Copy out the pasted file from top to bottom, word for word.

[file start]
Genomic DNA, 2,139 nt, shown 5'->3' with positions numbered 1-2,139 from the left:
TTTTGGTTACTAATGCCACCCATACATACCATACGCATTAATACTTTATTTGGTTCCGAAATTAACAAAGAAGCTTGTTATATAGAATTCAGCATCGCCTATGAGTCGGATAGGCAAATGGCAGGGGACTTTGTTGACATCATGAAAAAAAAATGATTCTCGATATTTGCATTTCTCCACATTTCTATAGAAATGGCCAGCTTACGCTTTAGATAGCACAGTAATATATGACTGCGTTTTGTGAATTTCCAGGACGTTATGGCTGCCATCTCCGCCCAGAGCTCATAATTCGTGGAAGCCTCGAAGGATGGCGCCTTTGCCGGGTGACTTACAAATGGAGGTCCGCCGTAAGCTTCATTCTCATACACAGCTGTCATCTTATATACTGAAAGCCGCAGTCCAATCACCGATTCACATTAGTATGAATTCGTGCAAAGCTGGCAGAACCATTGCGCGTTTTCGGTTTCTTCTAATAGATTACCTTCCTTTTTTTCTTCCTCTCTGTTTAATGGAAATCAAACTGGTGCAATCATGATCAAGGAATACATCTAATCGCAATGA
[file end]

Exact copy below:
Genomic DNA, 2,139 nt, shown 5'->3' with positions numbered 1-2,139 from the left:
TTTTGGTTACTAATGCCACCCATACATACCATACGCATTAATACTTTATTTGGTTCCGAAATTAACAAAGAAGCTTGTTATATAGAATTCAGCATCGCCTATGAGTCGGATAGGCAAATGGCAGGGGACTTTGTTGACATCATGAAAAAAAAATGATTCTCGATATTTGCATTTCTCCACATTTCTATAGAAATGGCCAGCTTACGCTTTAGATAGCACAGTAATATATGACTGCGTTTTGTGAATTTCCAGGACGTTATGGCTGCCATCTCCGCCCAGAGCTCATAATTCGTGGAAGCCTCGAAGGATGGCGCCTTTGCCGGGTGACTTACAAATGGAGGTCCGCCGTAAGCTTCATTCTCATACACAGCTGTCATCTTATATACTGAAAGCCGCAGTCCAATCACCGATTCACATTAGTATGAATTCGTGCAAAGCTGGCAGAACCATTGCGCGTTTTCGGTTTCTTCTAATAGATTACCTTCCTTTTTTTCTTCCTCTCTGTTTAATGGAAATCAAACTGGTGCAATCATGATCAAGGAATACATCTAATCGCAATGA